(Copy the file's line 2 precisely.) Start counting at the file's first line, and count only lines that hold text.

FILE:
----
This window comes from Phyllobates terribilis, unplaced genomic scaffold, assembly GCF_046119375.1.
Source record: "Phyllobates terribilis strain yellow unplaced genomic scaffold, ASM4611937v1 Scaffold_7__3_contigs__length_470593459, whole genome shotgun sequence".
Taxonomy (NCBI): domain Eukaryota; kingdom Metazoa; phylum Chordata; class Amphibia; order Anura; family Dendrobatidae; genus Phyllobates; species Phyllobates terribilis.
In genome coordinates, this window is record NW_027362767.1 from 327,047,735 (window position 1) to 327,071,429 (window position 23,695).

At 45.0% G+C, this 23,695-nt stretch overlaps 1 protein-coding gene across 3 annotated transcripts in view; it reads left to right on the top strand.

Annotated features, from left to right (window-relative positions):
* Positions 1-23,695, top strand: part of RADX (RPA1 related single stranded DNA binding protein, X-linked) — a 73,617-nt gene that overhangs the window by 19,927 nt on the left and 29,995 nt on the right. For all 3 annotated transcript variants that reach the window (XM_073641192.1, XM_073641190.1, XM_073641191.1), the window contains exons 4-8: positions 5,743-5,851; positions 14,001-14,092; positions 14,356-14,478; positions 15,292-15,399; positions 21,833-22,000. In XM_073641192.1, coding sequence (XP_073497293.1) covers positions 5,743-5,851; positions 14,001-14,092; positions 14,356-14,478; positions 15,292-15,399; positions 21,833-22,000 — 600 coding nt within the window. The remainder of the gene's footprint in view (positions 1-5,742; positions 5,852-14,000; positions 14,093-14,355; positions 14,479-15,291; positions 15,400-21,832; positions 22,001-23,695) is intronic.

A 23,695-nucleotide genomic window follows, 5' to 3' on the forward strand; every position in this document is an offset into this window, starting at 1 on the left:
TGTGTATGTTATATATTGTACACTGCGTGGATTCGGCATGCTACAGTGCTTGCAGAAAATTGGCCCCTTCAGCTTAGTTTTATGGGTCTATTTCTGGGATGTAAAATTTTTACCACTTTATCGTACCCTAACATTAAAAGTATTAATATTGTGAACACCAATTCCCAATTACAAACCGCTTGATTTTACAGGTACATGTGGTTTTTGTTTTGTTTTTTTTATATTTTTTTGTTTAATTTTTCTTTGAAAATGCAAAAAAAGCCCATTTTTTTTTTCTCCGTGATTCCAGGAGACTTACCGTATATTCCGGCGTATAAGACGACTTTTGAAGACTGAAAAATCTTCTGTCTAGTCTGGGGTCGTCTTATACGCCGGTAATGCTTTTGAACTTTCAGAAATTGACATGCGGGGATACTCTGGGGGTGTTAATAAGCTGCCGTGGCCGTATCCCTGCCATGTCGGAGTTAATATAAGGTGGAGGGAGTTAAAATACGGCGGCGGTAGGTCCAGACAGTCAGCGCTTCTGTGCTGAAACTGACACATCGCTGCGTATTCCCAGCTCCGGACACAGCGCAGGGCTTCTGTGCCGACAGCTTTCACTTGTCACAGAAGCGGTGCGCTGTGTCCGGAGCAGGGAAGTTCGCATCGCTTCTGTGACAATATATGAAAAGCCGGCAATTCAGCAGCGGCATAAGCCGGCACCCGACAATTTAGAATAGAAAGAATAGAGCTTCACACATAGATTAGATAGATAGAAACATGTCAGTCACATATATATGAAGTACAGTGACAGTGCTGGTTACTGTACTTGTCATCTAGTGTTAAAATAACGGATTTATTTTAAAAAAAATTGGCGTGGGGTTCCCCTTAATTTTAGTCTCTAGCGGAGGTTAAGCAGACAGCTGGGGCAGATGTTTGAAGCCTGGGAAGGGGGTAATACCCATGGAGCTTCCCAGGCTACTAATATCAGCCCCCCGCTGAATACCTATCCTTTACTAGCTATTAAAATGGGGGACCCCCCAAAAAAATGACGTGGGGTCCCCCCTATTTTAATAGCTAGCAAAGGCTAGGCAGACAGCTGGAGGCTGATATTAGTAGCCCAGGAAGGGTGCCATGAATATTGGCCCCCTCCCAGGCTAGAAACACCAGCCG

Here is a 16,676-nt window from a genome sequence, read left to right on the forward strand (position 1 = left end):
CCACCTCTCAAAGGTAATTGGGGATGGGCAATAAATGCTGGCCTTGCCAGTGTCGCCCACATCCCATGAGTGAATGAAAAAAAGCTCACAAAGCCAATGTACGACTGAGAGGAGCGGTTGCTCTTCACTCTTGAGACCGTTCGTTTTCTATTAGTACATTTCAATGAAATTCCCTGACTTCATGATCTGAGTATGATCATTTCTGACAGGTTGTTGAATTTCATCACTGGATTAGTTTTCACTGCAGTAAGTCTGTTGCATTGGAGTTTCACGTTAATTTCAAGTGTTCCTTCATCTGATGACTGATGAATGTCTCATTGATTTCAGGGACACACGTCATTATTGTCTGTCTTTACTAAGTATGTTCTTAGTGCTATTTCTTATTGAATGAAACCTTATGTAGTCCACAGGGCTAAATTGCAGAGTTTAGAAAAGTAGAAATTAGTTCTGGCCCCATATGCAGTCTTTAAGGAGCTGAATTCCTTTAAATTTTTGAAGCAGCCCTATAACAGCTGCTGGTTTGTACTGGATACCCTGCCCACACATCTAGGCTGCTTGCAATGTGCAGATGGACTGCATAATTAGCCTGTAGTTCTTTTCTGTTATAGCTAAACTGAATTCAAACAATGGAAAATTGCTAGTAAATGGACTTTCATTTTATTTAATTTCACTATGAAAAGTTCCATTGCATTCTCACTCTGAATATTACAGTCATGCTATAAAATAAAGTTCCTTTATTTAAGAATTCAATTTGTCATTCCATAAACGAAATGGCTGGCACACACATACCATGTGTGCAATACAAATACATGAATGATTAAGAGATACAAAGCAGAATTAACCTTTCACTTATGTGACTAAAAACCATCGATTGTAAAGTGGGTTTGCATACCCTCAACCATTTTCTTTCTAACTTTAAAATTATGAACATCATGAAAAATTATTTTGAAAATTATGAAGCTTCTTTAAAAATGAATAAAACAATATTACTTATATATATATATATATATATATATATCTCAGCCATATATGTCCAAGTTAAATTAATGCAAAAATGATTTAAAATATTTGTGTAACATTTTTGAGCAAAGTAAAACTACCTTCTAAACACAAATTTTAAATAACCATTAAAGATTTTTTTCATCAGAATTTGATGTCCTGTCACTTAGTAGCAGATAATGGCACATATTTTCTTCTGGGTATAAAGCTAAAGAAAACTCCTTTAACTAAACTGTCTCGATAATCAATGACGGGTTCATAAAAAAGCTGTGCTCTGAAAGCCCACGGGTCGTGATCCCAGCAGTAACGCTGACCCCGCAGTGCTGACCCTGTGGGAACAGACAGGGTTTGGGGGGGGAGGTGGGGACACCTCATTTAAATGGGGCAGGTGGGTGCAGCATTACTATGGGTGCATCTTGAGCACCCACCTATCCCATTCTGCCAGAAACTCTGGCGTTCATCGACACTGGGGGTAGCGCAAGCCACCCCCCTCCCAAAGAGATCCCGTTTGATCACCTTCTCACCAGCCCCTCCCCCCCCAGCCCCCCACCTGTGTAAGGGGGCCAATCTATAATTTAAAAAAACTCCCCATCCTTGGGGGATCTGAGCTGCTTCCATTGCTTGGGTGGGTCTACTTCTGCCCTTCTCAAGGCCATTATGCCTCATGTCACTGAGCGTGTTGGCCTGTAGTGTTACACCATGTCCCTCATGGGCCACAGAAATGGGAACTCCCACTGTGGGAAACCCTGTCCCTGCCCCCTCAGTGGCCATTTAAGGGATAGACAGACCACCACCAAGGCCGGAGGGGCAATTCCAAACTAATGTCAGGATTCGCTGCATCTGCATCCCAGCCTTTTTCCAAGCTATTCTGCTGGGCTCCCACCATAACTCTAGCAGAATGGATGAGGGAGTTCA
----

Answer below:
Source record: "Phyllobates terribilis strain yellow unplaced genomic scaffold, ASM4611937v1 Scaffold_7__3_contigs__length_470593459, whole genome shotgun sequence".